Review: book
Hope, Refugees and their supporters in Australia since 1947,
Ann-Mari Jordens, 2012

HopeCover9MayI have mentioned this book in an earlier blog – click here.

I make reference to this great piece of research again as I have been recently disgusted how particular media voices continue to express pride in the current government claims in that they ‘stopped the boats’. This phase has been used in a totally unfeeling manner as if there were not real people involved.

To repeat what I said in the earlier post:


Australia’s history of taking refugees is long and much of it is something about which we can be proud. Ann-Mari Jordens in her 2012 book, Hope: Refugees and their Supporters in Australia since 1947, documented the stories of refugees to this country since WWII. Her text is based on very sensitively made oral histories of individuals, groups and government employees. The work is thorough and you cannot help but be moved deeply by the stories people have told about their journeys.

This book is recommended as a reminder to us all of the recent histories of refugees. I suspect for the rest of our lives, there will be refugees from somewhere. Ann-Mari Jordens’ book looks back and provides that insight into these people’s lives and by doing so confronts us with the fact that the refugees are people with families, with their own histories and with cultures that could enhance our own. Refugees have become part of this once great nation throughout the whole history of the country since WWII, if not before.


The catalyst for this more recent post on this book has been the appearance on the ABC program, The Drum, of some particularly not so nice panelists. I’m not sure under what rock the ABC keeps finding such low life, but I hope that there is no more.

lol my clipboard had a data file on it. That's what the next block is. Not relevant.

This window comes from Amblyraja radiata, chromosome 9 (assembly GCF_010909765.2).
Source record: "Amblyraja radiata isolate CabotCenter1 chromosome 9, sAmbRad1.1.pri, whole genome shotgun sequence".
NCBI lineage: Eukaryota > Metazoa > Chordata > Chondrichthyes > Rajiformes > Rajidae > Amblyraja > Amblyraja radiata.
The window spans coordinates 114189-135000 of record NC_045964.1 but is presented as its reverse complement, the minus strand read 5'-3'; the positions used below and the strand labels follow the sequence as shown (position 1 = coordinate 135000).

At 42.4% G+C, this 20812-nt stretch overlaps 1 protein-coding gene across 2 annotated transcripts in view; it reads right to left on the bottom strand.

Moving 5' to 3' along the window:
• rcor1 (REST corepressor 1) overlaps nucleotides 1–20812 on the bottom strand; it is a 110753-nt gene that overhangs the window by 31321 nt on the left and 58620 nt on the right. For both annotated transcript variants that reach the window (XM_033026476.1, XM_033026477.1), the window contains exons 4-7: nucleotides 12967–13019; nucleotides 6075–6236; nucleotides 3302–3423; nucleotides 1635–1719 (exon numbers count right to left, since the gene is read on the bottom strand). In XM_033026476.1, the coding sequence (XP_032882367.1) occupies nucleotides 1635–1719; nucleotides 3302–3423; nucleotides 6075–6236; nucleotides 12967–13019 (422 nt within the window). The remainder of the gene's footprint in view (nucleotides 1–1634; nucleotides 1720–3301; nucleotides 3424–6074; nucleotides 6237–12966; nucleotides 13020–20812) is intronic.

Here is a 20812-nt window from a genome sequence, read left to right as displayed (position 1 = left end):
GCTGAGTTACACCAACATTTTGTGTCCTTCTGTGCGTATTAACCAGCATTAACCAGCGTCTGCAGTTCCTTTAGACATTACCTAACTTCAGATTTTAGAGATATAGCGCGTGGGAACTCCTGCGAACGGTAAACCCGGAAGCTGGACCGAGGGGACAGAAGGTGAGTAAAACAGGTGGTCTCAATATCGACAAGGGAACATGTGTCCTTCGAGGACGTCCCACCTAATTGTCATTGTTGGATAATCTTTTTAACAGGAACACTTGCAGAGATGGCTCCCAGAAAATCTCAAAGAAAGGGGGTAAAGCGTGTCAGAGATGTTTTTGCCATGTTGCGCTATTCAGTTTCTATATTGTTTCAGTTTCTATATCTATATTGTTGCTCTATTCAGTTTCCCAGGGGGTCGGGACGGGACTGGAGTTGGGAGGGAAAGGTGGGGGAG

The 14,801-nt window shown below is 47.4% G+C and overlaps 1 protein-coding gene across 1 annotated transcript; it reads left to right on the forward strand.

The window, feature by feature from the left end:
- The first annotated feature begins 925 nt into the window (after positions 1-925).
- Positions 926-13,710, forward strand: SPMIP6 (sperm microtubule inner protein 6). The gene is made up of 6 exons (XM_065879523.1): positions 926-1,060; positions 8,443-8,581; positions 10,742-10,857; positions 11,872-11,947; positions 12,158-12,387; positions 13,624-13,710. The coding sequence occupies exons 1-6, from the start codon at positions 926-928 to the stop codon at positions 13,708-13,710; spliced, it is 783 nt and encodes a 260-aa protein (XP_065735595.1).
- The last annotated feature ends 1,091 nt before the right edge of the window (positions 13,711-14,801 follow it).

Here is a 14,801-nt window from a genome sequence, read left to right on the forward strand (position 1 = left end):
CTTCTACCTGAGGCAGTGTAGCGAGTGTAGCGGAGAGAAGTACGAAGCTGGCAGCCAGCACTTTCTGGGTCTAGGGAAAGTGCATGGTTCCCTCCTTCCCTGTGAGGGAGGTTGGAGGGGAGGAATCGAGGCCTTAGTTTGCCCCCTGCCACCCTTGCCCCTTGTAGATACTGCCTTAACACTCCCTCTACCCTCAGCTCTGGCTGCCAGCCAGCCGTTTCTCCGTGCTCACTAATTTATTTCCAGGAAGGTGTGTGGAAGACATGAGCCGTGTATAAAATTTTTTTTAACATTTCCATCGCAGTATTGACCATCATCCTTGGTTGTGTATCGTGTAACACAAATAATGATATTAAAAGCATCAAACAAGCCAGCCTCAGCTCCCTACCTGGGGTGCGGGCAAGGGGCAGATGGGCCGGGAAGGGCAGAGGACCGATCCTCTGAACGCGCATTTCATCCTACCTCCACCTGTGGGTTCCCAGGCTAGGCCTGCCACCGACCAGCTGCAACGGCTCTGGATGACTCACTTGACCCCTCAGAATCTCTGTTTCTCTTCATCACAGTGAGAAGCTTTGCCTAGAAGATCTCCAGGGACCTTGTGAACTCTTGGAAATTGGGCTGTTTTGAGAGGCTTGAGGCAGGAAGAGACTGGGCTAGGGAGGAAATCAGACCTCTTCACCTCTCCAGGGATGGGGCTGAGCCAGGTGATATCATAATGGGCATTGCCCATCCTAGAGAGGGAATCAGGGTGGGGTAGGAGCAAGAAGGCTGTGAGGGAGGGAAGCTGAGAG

One of the panelists is famous for his remarks about the use of free labour in the form of people looking for work in his field of work. He sees no need to pay interns as they should be happy to have the chance to gather experience – while receiving no pay for periods up to a year. As for his dumb views on crucial issues such as climate change , they have to be heard to be believed. I am referring to Rowan Dixon who also happens to work for the Spectator, that wonderful right-wing rag.

The other one I wish to mention is Brendan O’Neill. This character has surfaced recently in Australia. He pretends to be an independent thinker. Yes, we have yet  another Andrew Bolt and Gerard Henderson amongst us. It is worth reading this background to him. Click here.

On recent The Drum programs both these characters have dumped on anyone who stands up for the human rights of refugees who make their way to this country by boat. They seem to have no shame about this country’s efforts to put people in concentration camps. All their rhetoric is around having the right form of ideologically driven program rather than recognising that people are being harmed through these being thrown into these off shore inhuman concentration camps.

Ann-Mari Jordens’ book does an important job of reminding us of the stories of refugees and the efforts to be part of this country. Click here for information on the book.

The current refugees should be embraced by Australia. It remains hard to believe that such a rich and open country has managed to have a political situation that sees nothing wrong with throwing refugees into prisons located in other countries.


Paul Costigan, 15 April 2014

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